Today the Task Force heard from a panel of Fixed Wireless providers. They spoke about advanced in wireless technologies and the range of customers they have. The also heard from Susan Brower, State Demographer. We learned that the state is growing but at a slower rate and that growth is uneven. There’s more growth in urban areas.
Here’s the whole lineup including some of Susan’s slides:
10:00 a.m. – 10:10 a.m. Welcome, Task Force Introductions, Attendee Introductions and Approval of Minutes from April 5, 2021 Meeting
10:10 a.m. – 10:15 a.m. Update on 2021 MN Legislation Deven Bowdry, DEED
Session ended May 17 with no action. But Senate, House and Gov agreed on $70 million over biennium for broadband – not sure if it’s State of Federal funding yet. Funding will not be included in Sen Westrom’s Ag bill. They passed a policy-only bill with nothing related to broadband. It will likely become an infrastructure bill. Spreadsheets expected May 28; June 4 bill language is due; Special session is June 14 – with all new bill numbers.
10:15 a.m. – 11:10 a.m. Fixed Wireless Panel – Luke Johnson, Broadband Operations Manager, Meeker Cooperative Light & Power – VIBRANT Broadband Terry Nelson GM/VP, Woodstock Communications Mary Lodin, CEO/Partner and Jay Mankie, CTO/Partner, Genesis Wireless, Tim Johnson, Operations Manager, MVTV Wireless
Can fixed wireless provide symmetrical services?
Only at lower speeds 10/10, 20/20 even 50/50 but not up to 100/100
How much is fixed wireless?
$39.95/month to 99.95 – we really need to average $50 per customers to remain sustainable.
We have 300-400 people who only use email; we have others that seem to stream constantly.
Folks can get 25 Mbps for $35/month.
Woodstock has a service that starts at $24.95/month. It’s a legacy from a Moose Lake municipal service and it’s mostly seniors who only email. No streaming.
If we want symmetrical speeds we have to go with fiber.
If someone wants a light package we can serve northern areas but the trees make it difficult. They try to map accordingly.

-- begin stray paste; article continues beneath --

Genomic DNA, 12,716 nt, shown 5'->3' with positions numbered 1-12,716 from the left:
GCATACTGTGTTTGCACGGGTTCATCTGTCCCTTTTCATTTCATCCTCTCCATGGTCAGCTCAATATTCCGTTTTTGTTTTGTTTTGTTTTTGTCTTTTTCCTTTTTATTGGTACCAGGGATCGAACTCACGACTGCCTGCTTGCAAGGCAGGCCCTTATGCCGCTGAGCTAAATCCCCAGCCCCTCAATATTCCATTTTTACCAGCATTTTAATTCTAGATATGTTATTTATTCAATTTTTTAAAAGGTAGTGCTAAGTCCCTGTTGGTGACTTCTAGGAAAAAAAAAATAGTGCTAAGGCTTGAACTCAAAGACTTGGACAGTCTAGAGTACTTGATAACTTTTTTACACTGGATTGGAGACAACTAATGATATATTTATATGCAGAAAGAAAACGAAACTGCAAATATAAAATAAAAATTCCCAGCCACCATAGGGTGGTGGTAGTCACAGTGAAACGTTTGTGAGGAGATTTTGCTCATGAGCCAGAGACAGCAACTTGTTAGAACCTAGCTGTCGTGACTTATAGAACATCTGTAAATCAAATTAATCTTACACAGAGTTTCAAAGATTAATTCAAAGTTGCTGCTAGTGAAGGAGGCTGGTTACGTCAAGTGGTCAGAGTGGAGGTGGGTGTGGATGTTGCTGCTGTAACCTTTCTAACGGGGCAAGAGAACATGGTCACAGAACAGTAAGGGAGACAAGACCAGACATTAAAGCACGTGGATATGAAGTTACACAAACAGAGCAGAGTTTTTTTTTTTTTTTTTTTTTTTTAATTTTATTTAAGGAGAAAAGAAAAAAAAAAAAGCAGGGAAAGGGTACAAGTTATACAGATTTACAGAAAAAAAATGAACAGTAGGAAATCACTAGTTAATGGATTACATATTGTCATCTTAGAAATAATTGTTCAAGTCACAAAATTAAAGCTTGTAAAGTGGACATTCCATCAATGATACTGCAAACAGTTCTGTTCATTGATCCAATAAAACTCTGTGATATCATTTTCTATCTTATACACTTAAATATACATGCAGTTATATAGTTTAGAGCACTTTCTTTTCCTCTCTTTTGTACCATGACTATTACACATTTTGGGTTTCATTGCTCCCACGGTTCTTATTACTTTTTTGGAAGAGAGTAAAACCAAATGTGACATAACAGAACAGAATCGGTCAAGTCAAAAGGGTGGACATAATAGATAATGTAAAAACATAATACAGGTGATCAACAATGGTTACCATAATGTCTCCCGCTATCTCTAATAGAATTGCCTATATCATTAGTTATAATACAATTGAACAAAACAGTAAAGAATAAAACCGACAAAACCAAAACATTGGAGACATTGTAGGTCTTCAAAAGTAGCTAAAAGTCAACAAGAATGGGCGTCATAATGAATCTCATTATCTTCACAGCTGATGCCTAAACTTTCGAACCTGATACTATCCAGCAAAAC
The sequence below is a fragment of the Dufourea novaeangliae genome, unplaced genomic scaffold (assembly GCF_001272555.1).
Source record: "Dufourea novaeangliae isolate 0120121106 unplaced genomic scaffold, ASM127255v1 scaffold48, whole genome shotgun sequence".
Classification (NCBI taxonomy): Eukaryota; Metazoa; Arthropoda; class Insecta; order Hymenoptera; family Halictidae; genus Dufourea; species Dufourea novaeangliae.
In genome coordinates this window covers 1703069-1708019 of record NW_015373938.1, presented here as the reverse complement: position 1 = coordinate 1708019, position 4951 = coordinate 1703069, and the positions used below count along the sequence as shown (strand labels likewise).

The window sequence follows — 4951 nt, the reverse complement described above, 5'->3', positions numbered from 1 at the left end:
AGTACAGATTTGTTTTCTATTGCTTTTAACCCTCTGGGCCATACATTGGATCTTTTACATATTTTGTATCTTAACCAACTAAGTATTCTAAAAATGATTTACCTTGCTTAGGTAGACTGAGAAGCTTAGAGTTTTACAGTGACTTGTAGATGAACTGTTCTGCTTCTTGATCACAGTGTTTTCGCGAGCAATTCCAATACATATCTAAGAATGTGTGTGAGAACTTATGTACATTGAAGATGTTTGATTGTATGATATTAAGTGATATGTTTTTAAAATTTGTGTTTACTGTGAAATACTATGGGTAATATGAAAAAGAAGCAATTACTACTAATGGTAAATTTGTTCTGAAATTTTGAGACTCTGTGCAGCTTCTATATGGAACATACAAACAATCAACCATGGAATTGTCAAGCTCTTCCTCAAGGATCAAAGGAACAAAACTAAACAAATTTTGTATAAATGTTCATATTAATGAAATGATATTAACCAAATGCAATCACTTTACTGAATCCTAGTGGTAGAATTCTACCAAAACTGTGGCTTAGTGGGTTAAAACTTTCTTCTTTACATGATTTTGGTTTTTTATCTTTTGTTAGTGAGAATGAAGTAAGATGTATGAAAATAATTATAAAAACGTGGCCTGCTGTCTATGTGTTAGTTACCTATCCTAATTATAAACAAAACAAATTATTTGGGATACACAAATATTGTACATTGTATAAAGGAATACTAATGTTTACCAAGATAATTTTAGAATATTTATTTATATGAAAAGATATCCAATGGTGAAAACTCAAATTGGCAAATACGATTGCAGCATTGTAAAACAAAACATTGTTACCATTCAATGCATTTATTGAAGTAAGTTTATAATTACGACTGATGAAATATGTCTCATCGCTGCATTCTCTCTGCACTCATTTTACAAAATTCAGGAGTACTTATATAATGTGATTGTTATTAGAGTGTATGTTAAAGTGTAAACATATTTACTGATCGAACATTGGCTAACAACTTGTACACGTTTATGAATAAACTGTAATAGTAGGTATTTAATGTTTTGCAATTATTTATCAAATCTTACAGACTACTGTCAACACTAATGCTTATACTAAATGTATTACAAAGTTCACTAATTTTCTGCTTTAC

Costs can be high for end users – and sometimes we need to go to them to help pay for those costs and people do it – especially with fiber? Do people really need FTTH or do the hybrid solutions work.
It might be helpful to have a “bank” of funds to help offset some of these installation costs for folks who need it.
How has COVID impacted demand?
Many people now know they can work from home and many of them will continue working from home. That might not be the case with students.
Evening hours are the busiest for most providers. They built the network for those nighttime peaks; so we were ready for the shift to day time use. For most, they got new customers and upgraded existing customers.
Learned that we need to deploy quicker in rural areas. They were installing 7 days a week. They’re still seeing growth and people are not getting the lower packages; the buy at higher levels.
Sometimes you can get around obstacles.
How can we help you?
What about a program that helps upgrade existing customers? Rather than introduce a faster competitor, but look at who is the incumbents and how can the State help make them faster. Especially in areas where you might have 4 customers per square mile. The customer is there – we just need to upgrade.
Need better education. Wireless had gotten a bad rap – and there are good ways and bad ways to build it. The new technology is a very good solution.
How many residents actually need a Gig – we have to quick chasing these numbers. Getting to 100/100 with today’s technology is difficult but providers feel they can get there in the future. Not sure about higher speeds.
Cost to build a tower:
In Meeker $120,000
300 ft tower $100-175,000
And there’s a 50 percent increase in steel costs
How do you deal with businesses in range but out of line of sight?
We work with them – taking down trees or extending existing towers.
11:10 a.m. – 11:15 a.m. Break
11:15 a.m. – 12:15 p.m. Minnesota State Demographer Susan Brower
Minnesota had growth but it has slowed, as has the US growth. Our population is getting older. (More people living longer than babies born.) Most growth is in 7-metro counties and up the Highway 94 core. IN rural areas – there’s not as much growth but these areas are not quickly emptying out. It’s more of a stability that most people think.
In rural areas – we are seeing population declines, albeit modest decline. It has picked up in some areas in the last decade. Entirely urban areas are growing.
12:15 p.m. – 12:30 p.m. Public Comment, Other Business, June Meeting Plans, Wrap-up
What are we going to do with RDOF? Can we get the legislature to look at the problem of RDOF closing the door on so many communities that night have qualified for Border to Border grants and are now left in the lurch.